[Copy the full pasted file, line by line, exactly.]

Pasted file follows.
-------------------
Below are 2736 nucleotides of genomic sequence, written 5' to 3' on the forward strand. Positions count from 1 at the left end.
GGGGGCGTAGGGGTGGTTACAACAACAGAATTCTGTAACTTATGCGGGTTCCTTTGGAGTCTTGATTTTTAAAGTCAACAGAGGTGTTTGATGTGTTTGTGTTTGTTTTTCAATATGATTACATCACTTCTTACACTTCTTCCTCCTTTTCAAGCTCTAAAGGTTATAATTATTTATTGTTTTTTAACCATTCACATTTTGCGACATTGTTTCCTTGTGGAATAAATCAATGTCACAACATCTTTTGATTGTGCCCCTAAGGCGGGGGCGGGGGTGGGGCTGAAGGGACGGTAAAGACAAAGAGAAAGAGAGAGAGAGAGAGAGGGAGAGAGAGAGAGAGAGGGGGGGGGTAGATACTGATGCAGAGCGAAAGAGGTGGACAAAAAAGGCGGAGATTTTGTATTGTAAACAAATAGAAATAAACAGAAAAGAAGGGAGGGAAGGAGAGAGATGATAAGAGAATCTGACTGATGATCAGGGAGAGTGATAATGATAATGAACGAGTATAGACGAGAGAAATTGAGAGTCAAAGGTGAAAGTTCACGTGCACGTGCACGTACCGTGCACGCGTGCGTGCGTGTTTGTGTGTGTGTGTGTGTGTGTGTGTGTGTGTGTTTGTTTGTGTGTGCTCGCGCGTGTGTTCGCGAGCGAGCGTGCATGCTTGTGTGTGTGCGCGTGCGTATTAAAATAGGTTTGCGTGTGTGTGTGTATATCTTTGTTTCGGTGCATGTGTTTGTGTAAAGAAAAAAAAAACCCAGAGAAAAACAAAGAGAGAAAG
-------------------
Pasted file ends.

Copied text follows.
Below are 2736 nucleotides of genomic sequence, written 5' to 3' on the forward strand. Positions count from 1 at the left end.
GGGGGCGTAGGGGTGGTTACAACAACAGAATTCTGTAACTTATGCGGGTTCCTTTGGAGTCTTGATTTTTAAAGTCAACAGAGGTGTTTGATGTGTTTGTGTTTGTTTTTCAATATGATTACATCACTTCTTACACTTCTTCCTCCTTTTCAAGCTCTAAAGGTTATAATTATTTATTGTTTTTTAACCATTCACATTTTGCGACATTGTTTCCTTGTGGAATAAATCAATGTCACAACATCTTTTGATTGTGCCCCTAAGGCGGGGGCGGGGGTGGGGCTGAAGGGACGGTAAAGACAAAGAGAAAGAGAGAGAGAGAGAGAGGGAGAGAGAGAGAGAGAGGGGGGGGGTAGATACTGATGCAGAGCGAAAGAGGTGGACAAAAAAGGCGGAGATTTTGTATTGTAAACAAATAGAAATAAACAGAAAAGAAGGGAGGGAAGGAGAGAGATGATAAGAGAATCTGACTGATGATCAGGGAGAGTGATAATGATAATGAACGAGTATAGACGAGAGAAATTGAGAGTCAAAGGTGAAAGTTCACGTGCACGTGCACGTACCGTGCACGCGTGCGTGCGTGTTTGTGTGTGTGTGTGTGTGTGTGTGTGTGTGTGTTTGTTTGTGTGTGCTCGCGCGTGTGTTCGCGAGCGAGCGTGCATGCTTGTGTGTGTGCGCGTGCGTATTAAAATAGGTTTGCGTGTGTGTGTGTATATCTTTGTTTCGGTGCATGTGTTTGTGTAAAGAAAAAAAAAACCCAGAGAAAAACAAAGAGAGAAAG